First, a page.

This case involves a patient who had inguinal hernia repair using Composix Kugel mesh. The patient is currently disabled and has suffered chronic, debilitating pain. The plaintiff alleges that the defendant knew the mesh was not suitable for this application, knew it causes chronic foreign body reactions, knew it degrades, shrinks and hardens, knew its instructions for use were inadequate, and knew that promotional material sent to physicians was inadequate and inaccurate.
Question(s) For Expert Witness
- 1. Please discuss your background researching or working with hernia mesh such as the one described in the case summary.
Expert Witness Response E-008925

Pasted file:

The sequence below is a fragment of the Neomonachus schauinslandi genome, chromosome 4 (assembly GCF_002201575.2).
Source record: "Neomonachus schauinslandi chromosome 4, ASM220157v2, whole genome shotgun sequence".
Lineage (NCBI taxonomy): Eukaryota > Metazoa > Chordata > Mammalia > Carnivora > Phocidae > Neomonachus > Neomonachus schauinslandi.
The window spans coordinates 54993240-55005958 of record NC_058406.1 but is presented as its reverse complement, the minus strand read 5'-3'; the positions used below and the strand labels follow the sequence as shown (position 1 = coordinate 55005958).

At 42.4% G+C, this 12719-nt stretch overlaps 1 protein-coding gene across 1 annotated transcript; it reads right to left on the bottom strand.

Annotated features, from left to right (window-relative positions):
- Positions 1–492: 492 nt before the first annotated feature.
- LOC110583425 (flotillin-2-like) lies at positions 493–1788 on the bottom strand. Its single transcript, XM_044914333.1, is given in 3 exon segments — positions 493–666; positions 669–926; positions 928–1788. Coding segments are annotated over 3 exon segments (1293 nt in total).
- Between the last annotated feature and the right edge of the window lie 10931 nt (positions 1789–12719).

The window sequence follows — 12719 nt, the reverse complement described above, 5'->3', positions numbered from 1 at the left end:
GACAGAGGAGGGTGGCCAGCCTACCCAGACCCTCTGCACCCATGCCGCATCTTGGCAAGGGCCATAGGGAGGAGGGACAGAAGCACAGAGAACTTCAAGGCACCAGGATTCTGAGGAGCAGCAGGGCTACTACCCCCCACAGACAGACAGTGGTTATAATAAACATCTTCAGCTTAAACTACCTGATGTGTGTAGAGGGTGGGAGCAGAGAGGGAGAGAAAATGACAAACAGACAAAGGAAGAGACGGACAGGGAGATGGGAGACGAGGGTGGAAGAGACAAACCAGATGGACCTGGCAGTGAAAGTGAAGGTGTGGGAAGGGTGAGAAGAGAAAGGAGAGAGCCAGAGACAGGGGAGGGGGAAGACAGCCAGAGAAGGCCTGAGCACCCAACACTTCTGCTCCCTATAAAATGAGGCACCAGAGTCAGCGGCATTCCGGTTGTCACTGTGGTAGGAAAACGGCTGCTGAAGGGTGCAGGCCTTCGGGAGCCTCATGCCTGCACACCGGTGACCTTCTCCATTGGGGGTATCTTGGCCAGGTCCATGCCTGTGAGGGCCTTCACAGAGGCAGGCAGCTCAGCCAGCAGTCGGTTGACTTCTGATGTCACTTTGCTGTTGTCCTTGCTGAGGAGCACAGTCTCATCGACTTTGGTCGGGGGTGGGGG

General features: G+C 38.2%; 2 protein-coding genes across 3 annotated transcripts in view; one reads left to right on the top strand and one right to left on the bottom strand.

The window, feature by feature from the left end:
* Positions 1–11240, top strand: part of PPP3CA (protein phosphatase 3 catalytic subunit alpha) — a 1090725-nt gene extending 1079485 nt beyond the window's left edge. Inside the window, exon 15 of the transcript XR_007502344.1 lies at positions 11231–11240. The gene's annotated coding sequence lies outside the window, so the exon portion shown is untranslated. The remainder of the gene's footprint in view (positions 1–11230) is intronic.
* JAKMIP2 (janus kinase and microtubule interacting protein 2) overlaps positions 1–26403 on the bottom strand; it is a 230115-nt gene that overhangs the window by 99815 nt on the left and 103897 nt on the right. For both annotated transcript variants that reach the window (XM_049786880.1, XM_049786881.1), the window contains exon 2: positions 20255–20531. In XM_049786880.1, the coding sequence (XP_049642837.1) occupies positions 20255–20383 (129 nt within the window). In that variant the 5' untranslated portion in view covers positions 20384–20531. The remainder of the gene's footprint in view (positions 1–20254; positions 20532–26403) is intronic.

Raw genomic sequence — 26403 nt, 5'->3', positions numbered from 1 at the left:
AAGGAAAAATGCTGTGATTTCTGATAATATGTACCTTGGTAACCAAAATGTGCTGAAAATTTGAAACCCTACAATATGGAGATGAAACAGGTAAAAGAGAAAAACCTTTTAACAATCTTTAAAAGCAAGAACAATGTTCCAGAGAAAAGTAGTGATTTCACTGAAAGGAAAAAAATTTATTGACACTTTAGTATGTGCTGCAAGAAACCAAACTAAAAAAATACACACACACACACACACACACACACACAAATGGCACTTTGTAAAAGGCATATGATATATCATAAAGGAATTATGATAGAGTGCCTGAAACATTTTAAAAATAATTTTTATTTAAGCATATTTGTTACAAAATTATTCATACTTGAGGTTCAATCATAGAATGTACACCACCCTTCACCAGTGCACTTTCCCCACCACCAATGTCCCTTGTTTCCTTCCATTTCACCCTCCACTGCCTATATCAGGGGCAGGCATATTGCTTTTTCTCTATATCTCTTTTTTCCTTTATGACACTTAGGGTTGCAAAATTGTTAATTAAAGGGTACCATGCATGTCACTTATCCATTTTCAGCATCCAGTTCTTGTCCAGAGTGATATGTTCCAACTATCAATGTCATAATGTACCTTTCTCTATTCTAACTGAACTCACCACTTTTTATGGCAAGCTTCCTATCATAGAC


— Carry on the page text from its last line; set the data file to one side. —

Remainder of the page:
I am a board certified General Surgeon with extensive experience with inguinal hernia repairs, having performed hundreds in my career so far. In addition, I do have extensive experience with polypropylene meshes, as they are the ones I use the most in my day to day practice. I am familiar with a good number of studies regarding the use of meshes for inguinal herniorrhaphies, and light polypropylene is the current material of choice for optimal comfort and the least amount of recurrence for patients with clean, primary inguinal herniorrhaphies. A recent review article published on the New England Journal of Medicine states how common the issue of post-herniorrhaphy groin pain is – it sounds like this is what the plaintiff is suffering from. Polypropylene meshes are supposed to and expected to form a foreign body reaction, and lead to scar tissue formation around them (‘harden’); it is exactly these properties that make their use desirable in herniorrhaphies, as these characteristics lead to negligible recurrences. It is unfortunate that the plaintiff has to deal with these symptoms – perhaps they should have been stressed more during the pre-operative consenting process – but they are a common occurrence after groin hernia repairs.